In a move that may signal a further shift from the DOL’s policies under President Obama, on September 6, 2017, President Trump announced that he was nominating Cheryl Stanton, a former shareholder at a management-side employment firm, as Administrator of the Wage and Hour Division.
Courts’ Positions on Independent Contractors
Prior to its withdrawal, the Interpretation appears to have had minimal influence on how courts applied the “economic realities test” in misclassification cases. For example, in its March 2017 decision in Hall v. DirecTV LLC, 846 F.3d 757 (4th Cir. 2017), the Fourth Circuit reversed a district court decision dismissing the complaint in a putative FLSA collective action brought by a group of satellite television technicians. In holding that the plaintiffs’ adequately alleged that they were employees of DirecTV rather than independent contractors, the Fourth Circuit made no reference to the Interpretation. The appellate court did, however, note that the district court’s error was understandable “given the confused state of FLSA joint employment case law.”
Congress and the Save Local Business Act
The controversy surrounding independent contractor status and joint employment was not limited to FLSA matters. For example, in Browning-Ferris Industries of California, the NLRB found that a business could be deemed a joint employer if it exerts “indirect control” over a contractor or reserves for itself the ability to exert such control. In response, Republican legislators have introduced the Save Local Business Act, a bill that would amend both the NLRA and the FLSA to say the following:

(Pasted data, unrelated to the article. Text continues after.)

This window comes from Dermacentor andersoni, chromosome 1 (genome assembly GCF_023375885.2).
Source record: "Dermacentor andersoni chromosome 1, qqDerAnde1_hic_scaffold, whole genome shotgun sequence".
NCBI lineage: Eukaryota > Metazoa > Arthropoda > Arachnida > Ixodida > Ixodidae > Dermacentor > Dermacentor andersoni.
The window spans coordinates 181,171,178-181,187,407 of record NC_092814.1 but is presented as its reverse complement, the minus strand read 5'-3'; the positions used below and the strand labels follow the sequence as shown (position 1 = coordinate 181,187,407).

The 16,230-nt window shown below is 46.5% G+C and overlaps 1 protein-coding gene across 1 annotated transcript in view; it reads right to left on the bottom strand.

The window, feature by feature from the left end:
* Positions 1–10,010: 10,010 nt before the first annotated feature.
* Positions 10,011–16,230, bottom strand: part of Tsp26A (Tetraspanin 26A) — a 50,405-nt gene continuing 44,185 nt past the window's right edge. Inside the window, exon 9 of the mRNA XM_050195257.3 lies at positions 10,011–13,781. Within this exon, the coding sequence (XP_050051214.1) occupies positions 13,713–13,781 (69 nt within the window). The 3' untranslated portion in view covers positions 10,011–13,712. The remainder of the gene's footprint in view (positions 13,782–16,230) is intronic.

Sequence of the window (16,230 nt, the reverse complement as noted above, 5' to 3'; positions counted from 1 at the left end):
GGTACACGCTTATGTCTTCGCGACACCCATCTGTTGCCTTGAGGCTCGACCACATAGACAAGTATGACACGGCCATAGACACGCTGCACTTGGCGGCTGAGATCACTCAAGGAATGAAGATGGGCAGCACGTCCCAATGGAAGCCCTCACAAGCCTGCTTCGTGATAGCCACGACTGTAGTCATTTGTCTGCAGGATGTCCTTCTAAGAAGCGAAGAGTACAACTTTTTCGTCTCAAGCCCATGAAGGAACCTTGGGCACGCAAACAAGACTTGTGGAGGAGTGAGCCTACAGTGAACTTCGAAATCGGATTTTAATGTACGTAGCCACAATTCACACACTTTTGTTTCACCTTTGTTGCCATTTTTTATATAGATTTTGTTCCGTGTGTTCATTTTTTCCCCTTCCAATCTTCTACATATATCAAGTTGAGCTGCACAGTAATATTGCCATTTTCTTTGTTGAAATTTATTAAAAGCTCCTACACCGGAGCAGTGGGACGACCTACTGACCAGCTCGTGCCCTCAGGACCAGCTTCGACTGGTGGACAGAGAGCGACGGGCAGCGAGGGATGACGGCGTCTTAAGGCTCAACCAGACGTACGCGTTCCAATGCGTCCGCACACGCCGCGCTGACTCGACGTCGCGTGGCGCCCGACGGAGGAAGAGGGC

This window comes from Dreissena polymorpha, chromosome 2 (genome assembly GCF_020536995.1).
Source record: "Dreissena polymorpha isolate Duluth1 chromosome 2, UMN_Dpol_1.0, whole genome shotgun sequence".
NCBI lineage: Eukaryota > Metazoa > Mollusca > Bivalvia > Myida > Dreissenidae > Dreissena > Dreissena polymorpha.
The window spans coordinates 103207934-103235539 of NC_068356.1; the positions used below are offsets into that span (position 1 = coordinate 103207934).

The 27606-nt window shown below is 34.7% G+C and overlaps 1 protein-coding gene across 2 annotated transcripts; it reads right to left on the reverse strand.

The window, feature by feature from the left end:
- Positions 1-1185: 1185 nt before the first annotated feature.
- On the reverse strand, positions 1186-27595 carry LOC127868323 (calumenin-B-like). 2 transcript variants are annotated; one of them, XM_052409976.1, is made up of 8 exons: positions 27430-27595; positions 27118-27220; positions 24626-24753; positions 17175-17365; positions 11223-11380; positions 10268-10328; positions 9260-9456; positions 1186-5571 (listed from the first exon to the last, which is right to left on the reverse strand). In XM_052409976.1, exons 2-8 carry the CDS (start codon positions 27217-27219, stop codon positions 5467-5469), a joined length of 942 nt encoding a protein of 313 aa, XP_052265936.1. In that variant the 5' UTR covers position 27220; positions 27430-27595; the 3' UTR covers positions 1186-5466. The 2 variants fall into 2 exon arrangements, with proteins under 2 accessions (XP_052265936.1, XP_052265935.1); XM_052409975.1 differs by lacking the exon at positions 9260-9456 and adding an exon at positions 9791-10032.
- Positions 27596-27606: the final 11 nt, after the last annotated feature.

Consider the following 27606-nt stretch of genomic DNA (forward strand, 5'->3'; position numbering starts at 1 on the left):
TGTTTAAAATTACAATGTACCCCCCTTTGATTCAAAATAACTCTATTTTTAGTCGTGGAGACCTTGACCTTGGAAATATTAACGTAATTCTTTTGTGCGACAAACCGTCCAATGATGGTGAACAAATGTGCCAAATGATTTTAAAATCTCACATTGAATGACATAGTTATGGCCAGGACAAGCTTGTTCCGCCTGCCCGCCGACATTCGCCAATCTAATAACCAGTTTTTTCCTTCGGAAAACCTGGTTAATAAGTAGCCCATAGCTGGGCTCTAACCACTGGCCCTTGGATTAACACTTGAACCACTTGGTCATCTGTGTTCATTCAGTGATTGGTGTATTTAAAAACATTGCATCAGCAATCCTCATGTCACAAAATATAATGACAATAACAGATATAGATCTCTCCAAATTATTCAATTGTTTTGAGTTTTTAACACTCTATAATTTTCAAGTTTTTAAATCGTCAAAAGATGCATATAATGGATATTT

A person may be considered a joint employer in relation to an employee only if such person directly, actually, and immediately, and not in a limited and routine manner, exercises significant control over the essential terms and conditions of employment (including hiring employees, discharging employees, determining individual employee rates of pay and benefits, day-to-day supervision of employees, assigning individual work schedules, positions, and tasks, and administering employee discipline).
Congress will consider the Save Local Business Act while simultaneously weighing other options. On September 6, 2017, the House Committee on Education and the Workforce held a hearing on the sharing economy and the protections that may be needed to protect the workers of companies such as Uber and Homejoy, who are typically classified as independent contractors.
Prior to its withdrawal, the Interpretation appears to have had minimal influence on how courts apply the “economic realities test” in misclassification cases. Likewise, the withdrawal of the Interpretation will likely have little effect on how courts apply the test. A legislative response to this confusion is a strong possibility, but for the time being, federal courts will continue to analyze whether a worker is an employee or independent contractor by applying their own versions of the “economic realities” test consistent with precedent.